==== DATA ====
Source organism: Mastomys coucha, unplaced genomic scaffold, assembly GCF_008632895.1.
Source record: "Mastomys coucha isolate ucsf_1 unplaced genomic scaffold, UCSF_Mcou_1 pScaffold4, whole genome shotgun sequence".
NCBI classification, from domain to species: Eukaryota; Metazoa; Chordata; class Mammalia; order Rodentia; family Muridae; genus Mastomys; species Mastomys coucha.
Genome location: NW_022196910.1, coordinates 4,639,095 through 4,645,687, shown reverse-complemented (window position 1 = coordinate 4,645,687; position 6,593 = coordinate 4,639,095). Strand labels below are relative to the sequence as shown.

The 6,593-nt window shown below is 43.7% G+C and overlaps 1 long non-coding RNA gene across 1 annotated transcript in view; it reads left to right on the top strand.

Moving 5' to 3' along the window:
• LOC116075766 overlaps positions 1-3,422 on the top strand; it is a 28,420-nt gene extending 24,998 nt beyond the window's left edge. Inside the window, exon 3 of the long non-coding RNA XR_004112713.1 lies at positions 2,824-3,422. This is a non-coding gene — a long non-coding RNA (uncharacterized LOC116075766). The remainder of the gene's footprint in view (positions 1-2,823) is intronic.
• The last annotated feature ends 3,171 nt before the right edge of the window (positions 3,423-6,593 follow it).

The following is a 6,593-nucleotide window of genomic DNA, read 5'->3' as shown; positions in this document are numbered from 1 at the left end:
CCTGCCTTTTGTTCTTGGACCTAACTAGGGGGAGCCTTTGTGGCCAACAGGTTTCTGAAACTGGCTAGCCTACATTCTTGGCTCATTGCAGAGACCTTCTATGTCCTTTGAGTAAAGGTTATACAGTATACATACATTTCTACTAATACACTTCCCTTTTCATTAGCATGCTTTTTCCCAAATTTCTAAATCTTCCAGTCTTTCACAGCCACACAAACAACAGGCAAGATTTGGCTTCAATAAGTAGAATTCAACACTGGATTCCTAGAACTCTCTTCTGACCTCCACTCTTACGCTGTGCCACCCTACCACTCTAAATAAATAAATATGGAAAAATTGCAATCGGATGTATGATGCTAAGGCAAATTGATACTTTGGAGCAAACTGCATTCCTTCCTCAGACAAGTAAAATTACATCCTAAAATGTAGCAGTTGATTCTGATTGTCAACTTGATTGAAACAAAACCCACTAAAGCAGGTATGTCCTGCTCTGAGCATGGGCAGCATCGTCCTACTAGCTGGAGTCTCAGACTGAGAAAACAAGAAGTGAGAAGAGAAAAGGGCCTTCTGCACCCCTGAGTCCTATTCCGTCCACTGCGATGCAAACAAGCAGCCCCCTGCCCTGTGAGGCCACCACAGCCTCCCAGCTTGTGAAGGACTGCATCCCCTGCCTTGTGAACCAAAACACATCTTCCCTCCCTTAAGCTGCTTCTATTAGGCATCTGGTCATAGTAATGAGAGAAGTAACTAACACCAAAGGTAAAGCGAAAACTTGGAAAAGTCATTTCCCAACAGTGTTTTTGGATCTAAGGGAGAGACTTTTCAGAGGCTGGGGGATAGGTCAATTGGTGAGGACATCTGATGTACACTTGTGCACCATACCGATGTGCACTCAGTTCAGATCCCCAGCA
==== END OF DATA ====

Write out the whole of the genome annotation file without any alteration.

Source organism: Mastomys coucha, unplaced genomic scaffold, assembly GCF_008632895.1.
Source record: "Mastomys coucha isolate ucsf_1 unplaced genomic scaffold, UCSF_Mcou_1 pScaffold4, whole genome shotgun sequence".
NCBI classification, from domain to species: Eukaryota; Metazoa; Chordata; class Mammalia; order Rodentia; family Muridae; genus Mastomys; species Mastomys coucha.
Genome location: NW_022196910.1, coordinates 4,639,095 through 4,645,687, shown reverse-complemented (window position 1 = coordinate 4,645,687; position 6,593 = coordinate 4,639,095). Strand labels below are relative to the sequence as shown.

The 6,593-nt window shown below is 43.7% G+C and overlaps 1 long non-coding RNA gene across 1 annotated transcript in view; it reads left to right on the top strand.

Moving 5' to 3' along the window:
• LOC116075766 overlaps positions 1-3,422 on the top strand; it is a 28,420-nt gene extending 24,998 nt beyond the window's left edge. Inside the window, exon 3 of the long non-coding RNA XR_004112713.1 lies at positions 2,824-3,422. This is a non-coding gene — a long non-coding RNA (uncharacterized LOC116075766). The remainder of the gene's footprint in view (positions 1-2,823) is intronic.
• The last annotated feature ends 3,171 nt before the right edge of the window (positions 3,423-6,593 follow it).

The following is a 6,593-nucleotide window of genomic DNA, read 5'->3' as shown; positions in this document are numbered from 1 at the left end:
CCTGCCTTTTGTTCTTGGACCTAACTAGGGGGAGCCTTTGTGGCCAACAGGTTTCTGAAACTGGCTAGCCTACATTCTTGGCTCATTGCAGAGACCTTCTATGTCCTTTGAGTAAAGGTTATACAGTATACATACATTTCTACTAATACACTTCCCTTTTCATTAGCATGCTTTTTCCCAAATTTCTAAATCTTCCAGTCTTTCACAGCCACACAAACAACAGGCAAGATTTGGCTTCAATAAGTAGAATTCAACACTGGATTCCTAGAACTCTCTTCTGACCTCCACTCTTACGCTGTGCCACCCTACCACTCTAAATAAATAAATATGGAAAAATTGCAATCGGATGTATGATGCTAAGGCAAATTGATACTTTGGAGCAAACTGCATTCCTTCCTCAGACAAGTAAAATTACATCCTAAAATGTAGCAGTTGATTCTGATTGTCAACTTGATTGAAACAAAACCCACTAAAGCAGGTATGTCCTGCTCTGAGCATGGGCAGCATCGTCCTACTAGCTGGAGTCTCAGACTGAGAAAACAAGAAGTGAGAAGAGAAAAGGGCCTTCTGCACCCCTGAGTCCTATTCCGTCCACTGCGATGCAAACAAGCAGCCCCCTGCCCTGTGAGGCCACCACAGCCTCCCAGCTTGTGAAGGACTGCATCCCCTGCCTTGTGAACCAAAACACATCTTCCCTCCCTTAAGCTGCTTCTATTAGGCATCTGGTCATAGTAATGAGAGAAGTAACTAACACCAAAGGTAAAGCGAAAACTTGGAAAAGTCATTTCCCAACAGTGTTTTTGGATCTAAGGGAGAGACTTTTCAGAGGCTGGGGGATAGGTCAATTGGTGAGGACATCTGATGTACACTTGTGCACCATACCGATGTGCACTCAGTTCAGATCCCCAGCA